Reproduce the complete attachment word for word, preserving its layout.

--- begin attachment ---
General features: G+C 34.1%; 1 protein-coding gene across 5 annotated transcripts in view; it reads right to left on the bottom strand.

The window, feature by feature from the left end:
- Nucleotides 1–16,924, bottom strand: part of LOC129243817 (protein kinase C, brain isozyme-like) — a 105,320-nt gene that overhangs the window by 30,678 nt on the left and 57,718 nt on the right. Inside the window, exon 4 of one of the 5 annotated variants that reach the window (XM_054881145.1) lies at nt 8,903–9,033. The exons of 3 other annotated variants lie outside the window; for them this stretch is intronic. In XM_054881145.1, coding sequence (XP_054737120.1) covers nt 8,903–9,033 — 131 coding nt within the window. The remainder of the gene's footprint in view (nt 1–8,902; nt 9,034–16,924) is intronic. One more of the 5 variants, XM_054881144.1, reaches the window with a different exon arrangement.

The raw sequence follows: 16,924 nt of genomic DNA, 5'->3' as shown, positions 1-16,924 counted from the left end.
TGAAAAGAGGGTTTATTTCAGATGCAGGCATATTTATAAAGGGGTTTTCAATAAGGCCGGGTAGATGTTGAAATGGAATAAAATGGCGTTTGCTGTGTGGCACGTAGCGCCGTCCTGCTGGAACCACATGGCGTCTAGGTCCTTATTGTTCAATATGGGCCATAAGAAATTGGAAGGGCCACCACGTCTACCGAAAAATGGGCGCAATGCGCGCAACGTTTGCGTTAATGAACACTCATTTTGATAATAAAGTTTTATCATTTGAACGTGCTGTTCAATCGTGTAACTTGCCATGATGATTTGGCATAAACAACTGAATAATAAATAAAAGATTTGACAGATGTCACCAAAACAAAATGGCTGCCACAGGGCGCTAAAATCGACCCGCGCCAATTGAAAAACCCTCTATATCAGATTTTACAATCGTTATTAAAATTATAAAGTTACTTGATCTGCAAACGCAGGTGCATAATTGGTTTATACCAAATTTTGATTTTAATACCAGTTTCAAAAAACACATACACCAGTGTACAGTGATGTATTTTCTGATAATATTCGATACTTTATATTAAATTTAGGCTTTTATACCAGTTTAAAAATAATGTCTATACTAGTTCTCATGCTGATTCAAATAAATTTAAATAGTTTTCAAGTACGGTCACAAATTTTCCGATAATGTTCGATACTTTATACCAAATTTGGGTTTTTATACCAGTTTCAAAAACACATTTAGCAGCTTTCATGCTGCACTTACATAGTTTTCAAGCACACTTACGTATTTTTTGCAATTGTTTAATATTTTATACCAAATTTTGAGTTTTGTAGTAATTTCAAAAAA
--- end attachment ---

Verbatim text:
General features: G+C 34.1%; 1 protein-coding gene across 5 annotated transcripts in view; it reads right to left on the bottom strand.

The window, feature by feature from the left end:
- Nucleotides 1–16,924, bottom strand: part of LOC129243817 (protein kinase C, brain isozyme-like) — a 105,320-nt gene that overhangs the window by 30,678 nt on the left and 57,718 nt on the right. Inside the window, exon 4 of one of the 5 annotated variants that reach the window (XM_054881145.1) lies at nt 8,903–9,033. The exons of 3 other annotated variants lie outside the window; for them this stretch is intronic. In XM_054881145.1, coding sequence (XP_054737120.1) covers nt 8,903–9,033 — 131 coding nt within the window. The remainder of the gene's footprint in view (nt 1–8,902; nt 9,034–16,924) is intronic. One more of the 5 variants, XM_054881144.1, reaches the window with a different exon arrangement.

The raw sequence follows: 16,924 nt of genomic DNA, 5'->3' as shown, positions 1-16,924 counted from the left end.
TGAAAAGAGGGTTTATTTCAGATGCAGGCATATTTATAAAGGGGTTTTCAATAAGGCCGGGTAGATGTTGAAATGGAATAAAATGGCGTTTGCTGTGTGGCACGTAGCGCCGTCCTGCTGGAACCACATGGCGTCTAGGTCCTTATTGTTCAATATGGGCCATAAGAAATTGGAAGGGCCACCACGTCTACCGAAAAATGGGCGCAATGCGCGCAACGTTTGCGTTAATGAACACTCATTTTGATAATAAAGTTTTATCATTTGAACGTGCTGTTCAATCGTGTAACTTGCCATGATGATTTGGCATAAACAACTGAATAATAAATAAAAGATTTGACAGATGTCACCAAAACAAAATGGCTGCCACAGGGCGCTAAAATCGACCCGCGCCAATTGAAAAACCCTCTATATCAGATTTTACAATCGTTATTAAAATTATAAAGTTACTTGATCTGCAAACGCAGGTGCATAATTGGTTTATACCAAATTTTGATTTTAATACCAGTTTCAAAAAACACATACACCAGTGTACAGTGATGTATTTTCTGATAATATTCGATACTTTATATTAAATTTAGGCTTTTATACCAGTTTAAAAATAATGTCTATACTAGTTCTCATGCTGATTCAAATAAATTTAAATAGTTTTCAAGTACGGTCACAAATTTTCCGATAATGTTCGATACTTTATACCAAATTTGGGTTTTTATACCAGTTTCAAAAACACATTTAGCAGCTTTCATGCTGCACTTACATAGTTTTCAAGCACACTTACGTATTTTTTGCAATTGTTTAATATTTTATACCAAATTTTGAGTTTTGTAGTAATTTCAAAAAA